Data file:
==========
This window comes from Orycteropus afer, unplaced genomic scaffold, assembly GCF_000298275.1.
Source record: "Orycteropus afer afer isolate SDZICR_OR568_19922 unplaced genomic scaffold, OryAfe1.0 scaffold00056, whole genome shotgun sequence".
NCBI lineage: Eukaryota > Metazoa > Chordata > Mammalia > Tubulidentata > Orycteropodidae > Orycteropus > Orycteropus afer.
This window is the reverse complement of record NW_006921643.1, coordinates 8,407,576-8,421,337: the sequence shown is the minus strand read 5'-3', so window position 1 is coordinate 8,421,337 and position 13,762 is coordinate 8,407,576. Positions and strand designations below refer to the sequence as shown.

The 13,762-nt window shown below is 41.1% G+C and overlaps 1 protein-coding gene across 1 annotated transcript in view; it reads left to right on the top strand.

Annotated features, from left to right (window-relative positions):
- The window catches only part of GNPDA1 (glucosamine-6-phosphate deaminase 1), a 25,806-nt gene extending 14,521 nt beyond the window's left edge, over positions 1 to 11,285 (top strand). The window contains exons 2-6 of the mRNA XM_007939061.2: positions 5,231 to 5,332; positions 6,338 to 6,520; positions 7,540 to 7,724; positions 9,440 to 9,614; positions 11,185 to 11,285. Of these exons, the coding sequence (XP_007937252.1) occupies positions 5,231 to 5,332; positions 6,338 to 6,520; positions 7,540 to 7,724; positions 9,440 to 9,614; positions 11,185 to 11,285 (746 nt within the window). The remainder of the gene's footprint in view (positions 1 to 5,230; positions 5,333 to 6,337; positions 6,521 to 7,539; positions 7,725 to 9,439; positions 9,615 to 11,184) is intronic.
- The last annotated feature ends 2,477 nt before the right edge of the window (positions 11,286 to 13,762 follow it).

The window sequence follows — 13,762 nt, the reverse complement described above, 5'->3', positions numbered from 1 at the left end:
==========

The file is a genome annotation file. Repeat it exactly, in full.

This window comes from Orycteropus afer, unplaced genomic scaffold, assembly GCF_000298275.1.
Source record: "Orycteropus afer afer isolate SDZICR_OR568_19922 unplaced genomic scaffold, OryAfe1.0 scaffold00056, whole genome shotgun sequence".
NCBI lineage: Eukaryota > Metazoa > Chordata > Mammalia > Tubulidentata > Orycteropodidae > Orycteropus > Orycteropus afer.
This window is the reverse complement of record NW_006921643.1, coordinates 8,407,576-8,421,337: the sequence shown is the minus strand read 5'-3', so window position 1 is coordinate 8,421,337 and position 13,762 is coordinate 8,407,576. Positions and strand designations below refer to the sequence as shown.

The 13,762-nt window shown below is 41.1% G+C and overlaps 1 protein-coding gene across 1 annotated transcript in view; it reads left to right on the top strand.

Annotated features, from left to right (window-relative positions):
- The window catches only part of GNPDA1 (glucosamine-6-phosphate deaminase 1), a 25,806-nt gene extending 14,521 nt beyond the window's left edge, over positions 1 to 11,285 (top strand). The window contains exons 2-6 of the mRNA XM_007939061.2: positions 5,231 to 5,332; positions 6,338 to 6,520; positions 7,540 to 7,724; positions 9,440 to 9,614; positions 11,185 to 11,285. Of these exons, the coding sequence (XP_007937252.1) occupies positions 5,231 to 5,332; positions 6,338 to 6,520; positions 7,540 to 7,724; positions 9,440 to 9,614; positions 11,185 to 11,285 (746 nt within the window). The remainder of the gene's footprint in view (positions 1 to 5,230; positions 5,333 to 6,337; positions 6,521 to 7,539; positions 7,725 to 9,439; positions 9,615 to 11,184) is intronic.
- The last annotated feature ends 2,477 nt before the right edge of the window (positions 11,286 to 13,762 follow it).

The window sequence follows — 13,762 nt, the reverse complement described above, 5'->3', positions numbered from 1 at the left end: